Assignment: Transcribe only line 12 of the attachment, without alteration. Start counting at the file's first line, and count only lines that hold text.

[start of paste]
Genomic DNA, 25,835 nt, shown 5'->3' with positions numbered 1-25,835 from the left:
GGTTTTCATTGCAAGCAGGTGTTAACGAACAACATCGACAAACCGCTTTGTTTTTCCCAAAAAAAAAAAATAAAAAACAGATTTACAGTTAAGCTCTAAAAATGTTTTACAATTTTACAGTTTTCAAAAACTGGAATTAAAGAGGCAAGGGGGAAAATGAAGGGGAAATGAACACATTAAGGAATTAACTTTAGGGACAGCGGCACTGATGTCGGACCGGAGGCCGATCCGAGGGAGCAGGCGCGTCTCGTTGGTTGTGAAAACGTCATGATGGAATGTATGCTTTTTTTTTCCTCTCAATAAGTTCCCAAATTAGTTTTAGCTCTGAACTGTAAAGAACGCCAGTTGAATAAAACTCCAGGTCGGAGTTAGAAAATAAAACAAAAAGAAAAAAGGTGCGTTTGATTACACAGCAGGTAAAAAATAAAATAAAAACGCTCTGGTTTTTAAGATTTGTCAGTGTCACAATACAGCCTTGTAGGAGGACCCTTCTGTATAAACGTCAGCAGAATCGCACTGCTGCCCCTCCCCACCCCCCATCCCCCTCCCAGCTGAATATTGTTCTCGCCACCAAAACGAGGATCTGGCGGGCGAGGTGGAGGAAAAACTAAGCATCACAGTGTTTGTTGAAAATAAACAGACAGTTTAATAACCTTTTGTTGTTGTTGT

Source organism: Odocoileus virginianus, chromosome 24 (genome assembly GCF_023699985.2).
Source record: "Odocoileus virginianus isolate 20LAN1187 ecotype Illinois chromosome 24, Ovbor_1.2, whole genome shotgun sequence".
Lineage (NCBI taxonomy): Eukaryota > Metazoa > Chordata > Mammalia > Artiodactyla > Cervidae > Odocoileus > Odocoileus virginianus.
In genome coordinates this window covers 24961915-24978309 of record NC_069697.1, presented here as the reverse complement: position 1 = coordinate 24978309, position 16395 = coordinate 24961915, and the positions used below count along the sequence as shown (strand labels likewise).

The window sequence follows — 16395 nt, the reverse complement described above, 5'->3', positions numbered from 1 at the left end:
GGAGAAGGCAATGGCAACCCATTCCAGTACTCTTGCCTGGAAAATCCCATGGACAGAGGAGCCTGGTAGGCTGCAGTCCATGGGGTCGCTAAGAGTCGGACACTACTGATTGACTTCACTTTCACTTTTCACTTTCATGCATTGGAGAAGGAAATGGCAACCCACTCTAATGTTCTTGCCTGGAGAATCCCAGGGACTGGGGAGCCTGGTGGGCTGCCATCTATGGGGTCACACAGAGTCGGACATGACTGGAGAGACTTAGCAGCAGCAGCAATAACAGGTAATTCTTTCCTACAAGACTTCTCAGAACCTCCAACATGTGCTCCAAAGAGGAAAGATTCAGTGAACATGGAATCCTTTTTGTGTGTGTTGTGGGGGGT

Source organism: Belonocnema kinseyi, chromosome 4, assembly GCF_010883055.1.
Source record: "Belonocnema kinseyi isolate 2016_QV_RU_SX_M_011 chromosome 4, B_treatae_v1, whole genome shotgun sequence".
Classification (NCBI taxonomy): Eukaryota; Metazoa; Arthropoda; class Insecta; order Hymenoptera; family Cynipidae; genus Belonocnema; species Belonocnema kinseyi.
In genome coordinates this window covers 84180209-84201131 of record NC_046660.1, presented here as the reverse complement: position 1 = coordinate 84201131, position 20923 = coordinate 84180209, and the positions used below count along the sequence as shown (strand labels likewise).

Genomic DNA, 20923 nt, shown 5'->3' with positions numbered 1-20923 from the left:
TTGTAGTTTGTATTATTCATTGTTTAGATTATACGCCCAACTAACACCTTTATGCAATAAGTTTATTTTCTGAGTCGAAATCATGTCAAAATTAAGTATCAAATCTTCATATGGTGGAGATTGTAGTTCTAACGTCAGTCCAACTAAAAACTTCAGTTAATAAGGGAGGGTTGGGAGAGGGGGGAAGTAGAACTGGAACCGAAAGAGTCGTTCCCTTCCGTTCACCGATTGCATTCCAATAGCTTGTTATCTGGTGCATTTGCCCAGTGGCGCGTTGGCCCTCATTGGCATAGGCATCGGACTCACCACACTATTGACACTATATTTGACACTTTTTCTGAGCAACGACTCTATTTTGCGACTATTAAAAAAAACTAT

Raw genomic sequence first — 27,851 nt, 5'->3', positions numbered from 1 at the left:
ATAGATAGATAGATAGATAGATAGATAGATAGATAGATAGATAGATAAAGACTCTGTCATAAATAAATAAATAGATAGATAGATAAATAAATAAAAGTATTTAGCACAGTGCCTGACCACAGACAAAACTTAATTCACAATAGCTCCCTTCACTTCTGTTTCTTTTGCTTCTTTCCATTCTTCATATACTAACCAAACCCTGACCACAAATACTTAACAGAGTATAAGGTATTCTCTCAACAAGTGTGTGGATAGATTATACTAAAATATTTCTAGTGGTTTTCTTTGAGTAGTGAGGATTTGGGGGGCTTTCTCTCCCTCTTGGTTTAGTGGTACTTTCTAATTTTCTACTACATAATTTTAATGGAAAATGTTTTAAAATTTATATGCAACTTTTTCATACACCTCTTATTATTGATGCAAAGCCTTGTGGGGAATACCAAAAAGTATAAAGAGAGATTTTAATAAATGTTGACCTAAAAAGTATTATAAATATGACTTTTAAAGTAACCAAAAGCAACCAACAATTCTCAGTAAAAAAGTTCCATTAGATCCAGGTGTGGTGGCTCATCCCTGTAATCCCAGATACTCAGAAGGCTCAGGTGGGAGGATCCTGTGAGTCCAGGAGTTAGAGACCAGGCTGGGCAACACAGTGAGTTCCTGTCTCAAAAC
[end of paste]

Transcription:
In genome coordinates this window covers 84180209-84201131 of record NC_046660.1, presented here as the reverse complement: position 1 = coordinate 84201131, position 20923 = coordinate 84180209, and the positions used below count along the sequence as shown (strand labels likewise).